Why Spend $20 on a Paint Brush?


Why On Earth Would You Spend $20 on a Paint Brush?


You wouldn’t if you don’t care about brush marks or how long it takes to finish the job.


Quality brushes are made with tapered bristles (called filaments by brush makers) that are tipped (further narrowed at the end) and flagged (sliced at the end) so that the brush holds more paint and releases it without brush marks. The best brushes have varying filament lengths and tapers to give the brush some stiffness, but still allow it to bend gradually for better control and smooth paint release. This requires that the filaments be tipped and flagged prior to assembly, which makes assembling the brush much more difficult.


What’s the best brush? It depends what you’re painting. Many brushes say they work with all paints, but that’s just not true. For oil based paints, varnishes and polyurethanes a natural bristle works best. Generally, the white china bristle is what most experts use, but you can find camel hair and even sable if cost is no object. The softer the bristle the smoother the finish.


For water based products a synthetic bristle is usually best. In hot, humid climates a nylon blend usually holds up best. If you’ve every had your brush wilt like a piece of overcooked spaghetti you were using the wrong brush.


We stock a variety of quality brushes from Purdy and Wooster.


…Of course, if you just want to slop on some paint we also have brushes for 75¢


purdy

What Makes a Good Paint

All paint sold in the the US is supposed to have a MSDS sheet available which lists many (but not all) of the major ingredients in the can.

The best pigment is titanium oxide (dioxide), but this ingredient is relatively expensive. Lower quality paints will add fillers like Kaoline (a type of clay ) or even silica (a form of sand). Kaoline is a good ‘hider” which makes the paint cover well, but it can give the paint a grey cast that makes bright colors impossible. Silica provides hide and makes the coating tough, but again gives the paint a grey cast.


The best paint resin for general use is Acrylic, but just because the can says 100% acrylic resin doesn’t mean that the manufacturer hasn’t added “extenders” like styrene or vinyl. Besides being cheaper, these additives can can shorten the life of the paint and cause unpredictable reactions with other products like primers or later coats of paint.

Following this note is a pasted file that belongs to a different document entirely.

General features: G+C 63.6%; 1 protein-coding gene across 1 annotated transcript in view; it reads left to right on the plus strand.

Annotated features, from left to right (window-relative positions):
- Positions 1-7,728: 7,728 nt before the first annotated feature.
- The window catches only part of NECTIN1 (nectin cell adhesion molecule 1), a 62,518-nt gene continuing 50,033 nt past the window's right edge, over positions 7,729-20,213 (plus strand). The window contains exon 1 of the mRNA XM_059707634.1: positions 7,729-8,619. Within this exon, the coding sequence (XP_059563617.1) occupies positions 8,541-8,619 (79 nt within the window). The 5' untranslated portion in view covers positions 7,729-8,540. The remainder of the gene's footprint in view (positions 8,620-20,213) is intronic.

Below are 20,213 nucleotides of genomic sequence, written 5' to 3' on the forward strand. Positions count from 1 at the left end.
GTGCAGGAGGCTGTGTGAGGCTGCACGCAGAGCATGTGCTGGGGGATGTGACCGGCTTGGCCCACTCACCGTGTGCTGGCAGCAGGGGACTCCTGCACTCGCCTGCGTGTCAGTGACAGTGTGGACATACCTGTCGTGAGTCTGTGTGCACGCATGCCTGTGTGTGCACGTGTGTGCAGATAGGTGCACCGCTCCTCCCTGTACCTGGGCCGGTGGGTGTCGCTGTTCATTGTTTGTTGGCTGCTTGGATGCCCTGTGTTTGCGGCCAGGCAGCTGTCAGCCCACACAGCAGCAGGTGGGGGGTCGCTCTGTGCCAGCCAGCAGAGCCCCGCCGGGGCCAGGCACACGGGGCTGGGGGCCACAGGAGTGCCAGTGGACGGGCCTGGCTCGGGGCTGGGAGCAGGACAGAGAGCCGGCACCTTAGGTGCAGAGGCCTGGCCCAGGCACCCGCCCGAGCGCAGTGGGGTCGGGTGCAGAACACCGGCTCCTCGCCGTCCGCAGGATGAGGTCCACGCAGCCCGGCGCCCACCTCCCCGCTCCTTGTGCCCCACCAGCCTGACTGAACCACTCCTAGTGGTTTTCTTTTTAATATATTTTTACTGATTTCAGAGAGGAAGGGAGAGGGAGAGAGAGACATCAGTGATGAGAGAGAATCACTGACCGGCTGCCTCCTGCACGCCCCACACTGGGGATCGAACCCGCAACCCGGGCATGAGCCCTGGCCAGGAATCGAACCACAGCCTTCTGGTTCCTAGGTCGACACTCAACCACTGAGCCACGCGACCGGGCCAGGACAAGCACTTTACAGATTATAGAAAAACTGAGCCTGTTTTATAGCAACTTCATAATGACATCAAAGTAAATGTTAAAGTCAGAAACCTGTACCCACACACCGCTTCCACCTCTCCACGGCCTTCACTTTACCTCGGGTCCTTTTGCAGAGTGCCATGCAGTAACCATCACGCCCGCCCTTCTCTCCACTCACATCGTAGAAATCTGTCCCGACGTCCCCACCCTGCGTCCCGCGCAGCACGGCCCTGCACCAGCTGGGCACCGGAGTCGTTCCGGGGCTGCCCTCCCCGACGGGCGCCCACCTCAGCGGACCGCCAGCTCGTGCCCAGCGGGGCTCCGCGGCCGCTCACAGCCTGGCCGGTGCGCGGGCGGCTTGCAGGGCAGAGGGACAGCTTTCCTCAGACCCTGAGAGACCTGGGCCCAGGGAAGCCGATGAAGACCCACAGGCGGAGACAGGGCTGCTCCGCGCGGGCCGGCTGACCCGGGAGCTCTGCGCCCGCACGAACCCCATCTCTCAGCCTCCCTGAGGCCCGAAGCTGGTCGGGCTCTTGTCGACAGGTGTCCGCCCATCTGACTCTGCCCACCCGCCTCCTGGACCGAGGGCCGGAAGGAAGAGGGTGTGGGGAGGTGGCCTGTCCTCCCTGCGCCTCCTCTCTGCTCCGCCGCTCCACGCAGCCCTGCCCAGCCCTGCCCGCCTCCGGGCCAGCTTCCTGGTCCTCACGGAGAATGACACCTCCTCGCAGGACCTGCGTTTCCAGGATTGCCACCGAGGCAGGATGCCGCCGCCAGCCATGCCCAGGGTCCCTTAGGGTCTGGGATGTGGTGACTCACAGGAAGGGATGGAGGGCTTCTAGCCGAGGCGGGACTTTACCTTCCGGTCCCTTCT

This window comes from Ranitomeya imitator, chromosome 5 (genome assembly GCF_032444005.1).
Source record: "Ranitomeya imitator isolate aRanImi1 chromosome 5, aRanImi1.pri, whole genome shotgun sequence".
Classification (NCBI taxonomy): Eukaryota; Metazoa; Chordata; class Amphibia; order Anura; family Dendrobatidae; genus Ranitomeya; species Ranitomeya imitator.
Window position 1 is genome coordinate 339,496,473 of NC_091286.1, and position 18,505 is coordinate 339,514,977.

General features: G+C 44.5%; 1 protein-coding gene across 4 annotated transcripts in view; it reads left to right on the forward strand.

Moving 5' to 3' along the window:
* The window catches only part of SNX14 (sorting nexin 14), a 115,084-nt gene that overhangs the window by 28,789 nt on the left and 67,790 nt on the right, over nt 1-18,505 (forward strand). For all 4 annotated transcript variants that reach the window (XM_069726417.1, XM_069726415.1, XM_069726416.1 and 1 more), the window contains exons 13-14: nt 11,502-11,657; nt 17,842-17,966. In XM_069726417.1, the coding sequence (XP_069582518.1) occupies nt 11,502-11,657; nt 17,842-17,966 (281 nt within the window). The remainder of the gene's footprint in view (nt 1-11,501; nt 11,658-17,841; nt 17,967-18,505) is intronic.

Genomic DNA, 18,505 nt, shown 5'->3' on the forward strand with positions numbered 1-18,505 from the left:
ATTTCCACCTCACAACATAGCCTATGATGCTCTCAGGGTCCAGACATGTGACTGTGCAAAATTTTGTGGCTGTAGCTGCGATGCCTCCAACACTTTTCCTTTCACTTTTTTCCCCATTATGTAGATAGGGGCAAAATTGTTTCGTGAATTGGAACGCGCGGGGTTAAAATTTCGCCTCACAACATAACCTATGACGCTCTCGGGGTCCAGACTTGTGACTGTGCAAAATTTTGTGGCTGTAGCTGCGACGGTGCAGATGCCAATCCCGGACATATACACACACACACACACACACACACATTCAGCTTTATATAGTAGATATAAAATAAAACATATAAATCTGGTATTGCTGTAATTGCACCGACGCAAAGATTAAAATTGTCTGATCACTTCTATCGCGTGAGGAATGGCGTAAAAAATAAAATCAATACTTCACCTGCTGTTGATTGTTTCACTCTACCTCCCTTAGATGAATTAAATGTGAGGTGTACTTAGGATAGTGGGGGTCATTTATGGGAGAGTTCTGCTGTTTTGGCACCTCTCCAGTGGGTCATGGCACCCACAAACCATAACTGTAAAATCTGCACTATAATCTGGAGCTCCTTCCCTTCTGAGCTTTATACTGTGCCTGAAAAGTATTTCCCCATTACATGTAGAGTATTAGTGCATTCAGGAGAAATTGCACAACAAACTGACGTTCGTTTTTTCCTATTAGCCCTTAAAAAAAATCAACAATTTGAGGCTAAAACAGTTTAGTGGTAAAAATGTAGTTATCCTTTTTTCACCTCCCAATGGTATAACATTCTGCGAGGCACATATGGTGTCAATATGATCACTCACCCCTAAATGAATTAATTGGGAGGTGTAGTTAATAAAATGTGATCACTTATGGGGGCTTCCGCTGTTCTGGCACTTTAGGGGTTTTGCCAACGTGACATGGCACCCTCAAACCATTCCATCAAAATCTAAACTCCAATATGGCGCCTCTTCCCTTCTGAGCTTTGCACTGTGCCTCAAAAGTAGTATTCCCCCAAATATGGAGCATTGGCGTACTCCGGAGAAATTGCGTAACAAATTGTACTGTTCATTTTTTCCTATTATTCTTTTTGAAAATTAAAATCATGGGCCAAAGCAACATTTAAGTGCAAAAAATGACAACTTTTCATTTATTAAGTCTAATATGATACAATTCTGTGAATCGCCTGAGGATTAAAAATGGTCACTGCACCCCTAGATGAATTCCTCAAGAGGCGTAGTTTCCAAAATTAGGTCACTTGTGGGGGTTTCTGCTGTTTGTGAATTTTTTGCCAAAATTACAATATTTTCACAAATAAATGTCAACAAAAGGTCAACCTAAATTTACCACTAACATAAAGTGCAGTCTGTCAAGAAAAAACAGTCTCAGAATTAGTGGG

There are no secrets in paint. All the manufacturers know what every other maker puts in the can. All the major manufacturers make great paint, not-so great paint, and everything in between. The major difference is how much is spent on advertising. If the money is spent on the advertising, it’s not in the can. 


Be wary of what you may find online, I constantly see comments from “pros” that are complete nonsense and appear to have been put there by friends of the manufacturer. Consumer reports has annual reviews of paint and is an objective reviewer, unfortunately the range of products tested is limited.


After working with several manufacturers, we have settled with Richard's Paint. Although not so much of a household name as the big box store brands, they consistently rank at the top of the consumer reports. They are a family owned and operated business with several generations of Richards working in the industry that know what it takes to produce a paint for our environment.


A properly done paint job should last for many years. Skimping on the paint, the last and least expensive part of the project, will only hasten the day when it all needs to be done again.

Titanium OxideTitanium Oxide

KaolineKaoline

SilicaSilica